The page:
Thursday, July 28, 2011

My Favorite Actors are Singers; My Favorite Singers are Actors!

Some of my favorite actors are singers and some of my favorite singers are actors and, more often than not, they are one in the same. I don't know what it is, but something about being a good singer makes for a good actor. Maybe it's because a singer is acting a story in a song and must do so on an intensely personal level. It just seems that many performers who are chiefly singers seem to have a naturalness before the camera that is comfortable and intimate. Whatever the reason, they display an ease that is irresistible. Here are a few of my favorites. These performers seem to be able to do it all!

Judy Garland

For me, she is the greatest Hollywood star There was nothing - nothing this woman couldn't do. Singing? No contest. Dancing? Do you hear Fred Astaire and Gene Kelly complaining? Beautiful? Yes. Acting? Matchless. Oh, Judy, let me count the ways!

1. Comedy: Judy was a superb comedienne and was well known to have a terrific sense of humor in real life. Her perfect execution of a Buster Keaton-choreographed routine in "The Good Old Summertime" is hilarious, as is her dancing with an over-amorous but under-sized partner in "Meet Me in St. Louis."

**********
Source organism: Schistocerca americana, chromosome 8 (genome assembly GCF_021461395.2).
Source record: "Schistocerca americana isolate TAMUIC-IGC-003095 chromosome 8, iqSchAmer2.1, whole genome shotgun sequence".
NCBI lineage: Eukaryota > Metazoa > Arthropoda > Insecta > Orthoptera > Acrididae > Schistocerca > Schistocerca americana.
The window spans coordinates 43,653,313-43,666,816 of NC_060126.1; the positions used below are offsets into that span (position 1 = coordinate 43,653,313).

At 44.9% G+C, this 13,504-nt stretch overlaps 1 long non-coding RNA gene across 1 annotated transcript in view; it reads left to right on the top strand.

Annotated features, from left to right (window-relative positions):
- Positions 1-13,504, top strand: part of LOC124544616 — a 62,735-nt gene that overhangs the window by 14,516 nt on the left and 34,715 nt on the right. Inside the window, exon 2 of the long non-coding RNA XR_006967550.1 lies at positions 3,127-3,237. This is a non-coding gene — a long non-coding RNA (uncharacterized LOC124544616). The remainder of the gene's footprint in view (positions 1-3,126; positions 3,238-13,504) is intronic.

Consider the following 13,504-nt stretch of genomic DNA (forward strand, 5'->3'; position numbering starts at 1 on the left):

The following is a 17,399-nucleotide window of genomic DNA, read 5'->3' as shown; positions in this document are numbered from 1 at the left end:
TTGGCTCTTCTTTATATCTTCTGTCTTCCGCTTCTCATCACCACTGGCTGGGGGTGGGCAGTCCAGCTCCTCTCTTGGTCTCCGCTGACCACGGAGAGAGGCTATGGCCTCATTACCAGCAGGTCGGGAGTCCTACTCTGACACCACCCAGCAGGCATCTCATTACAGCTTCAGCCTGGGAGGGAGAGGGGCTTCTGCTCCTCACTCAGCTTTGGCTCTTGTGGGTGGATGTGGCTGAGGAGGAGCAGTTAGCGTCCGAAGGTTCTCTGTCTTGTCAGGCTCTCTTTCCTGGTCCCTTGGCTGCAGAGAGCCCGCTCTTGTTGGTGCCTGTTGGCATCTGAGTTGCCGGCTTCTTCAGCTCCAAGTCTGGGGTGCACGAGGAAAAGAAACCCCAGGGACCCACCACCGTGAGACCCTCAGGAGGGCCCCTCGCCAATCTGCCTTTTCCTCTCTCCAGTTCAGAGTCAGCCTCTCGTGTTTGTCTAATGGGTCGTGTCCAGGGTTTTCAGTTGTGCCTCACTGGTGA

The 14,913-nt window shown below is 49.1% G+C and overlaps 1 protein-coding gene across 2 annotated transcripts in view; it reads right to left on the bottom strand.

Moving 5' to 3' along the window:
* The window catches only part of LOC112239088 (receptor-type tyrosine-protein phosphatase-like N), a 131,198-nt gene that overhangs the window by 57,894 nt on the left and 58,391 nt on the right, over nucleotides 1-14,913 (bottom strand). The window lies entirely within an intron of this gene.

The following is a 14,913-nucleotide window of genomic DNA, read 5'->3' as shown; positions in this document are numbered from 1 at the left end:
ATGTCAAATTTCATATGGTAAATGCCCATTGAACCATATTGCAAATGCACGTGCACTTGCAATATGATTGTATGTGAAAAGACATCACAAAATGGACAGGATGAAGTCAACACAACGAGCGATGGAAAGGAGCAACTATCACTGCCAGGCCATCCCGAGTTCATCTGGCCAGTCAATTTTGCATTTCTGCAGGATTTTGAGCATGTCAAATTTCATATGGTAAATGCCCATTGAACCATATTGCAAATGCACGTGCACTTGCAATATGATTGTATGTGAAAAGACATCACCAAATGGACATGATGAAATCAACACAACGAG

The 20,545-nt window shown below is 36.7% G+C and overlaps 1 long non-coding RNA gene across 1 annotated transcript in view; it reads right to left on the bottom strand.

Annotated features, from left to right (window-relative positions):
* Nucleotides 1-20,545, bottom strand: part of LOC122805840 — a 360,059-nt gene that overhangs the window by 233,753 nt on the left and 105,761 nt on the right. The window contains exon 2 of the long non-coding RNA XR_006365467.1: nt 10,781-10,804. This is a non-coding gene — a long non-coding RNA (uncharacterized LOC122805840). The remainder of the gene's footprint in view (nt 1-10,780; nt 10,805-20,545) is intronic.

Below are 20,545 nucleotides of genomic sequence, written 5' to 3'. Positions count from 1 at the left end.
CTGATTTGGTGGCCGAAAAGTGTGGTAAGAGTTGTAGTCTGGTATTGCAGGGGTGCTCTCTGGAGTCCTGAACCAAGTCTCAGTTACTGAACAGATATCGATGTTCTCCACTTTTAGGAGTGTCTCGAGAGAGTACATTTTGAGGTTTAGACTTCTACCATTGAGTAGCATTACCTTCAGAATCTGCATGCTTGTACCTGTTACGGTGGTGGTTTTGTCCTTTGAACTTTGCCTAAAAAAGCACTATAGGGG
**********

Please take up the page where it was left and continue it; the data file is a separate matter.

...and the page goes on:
2. Dancing: Did you see her "Be a Clown" in "The Pirate"? "A Couple of Swells" in "Easter Parade"? Or how about "Get Happy" in "Summer Stock"?
3. Beauty: Those big brown eyes, that turned up nose, that adorable smile and laugh. And those legs! She should have thought more of herself, but being surrounded by Lana Turner, Ava Gardner and Elizabeth Taylor at MGM made her feel like an ugly duckling. Someone should have told her that inner beauty shows on the screen, too.
4. Acting: Catch Judy in "The Clock" and tell me this woman was not a brilliant actress. And, if that doesn't do it for for you, check out  "A Star is Born." Actors can study for years and never come close to this woman's ability to make you feel.

Academy Award Nominations: "A Star is Born," "Judgment at Nuremberg"
Academy Award Wins: Juvenile Academy Award for "The Wizard of Oz."

Doris Day
I believe that Doris day is the most under-rated of stars. While not as intense and emotional as Judy, there is virtually nothing Doris cannot do.

1. Comedy: Her strong suit (next to singing). She had great timing and always made her co-stars look good. In film after film she showed them all how it should be done: light as a feather and full of fun.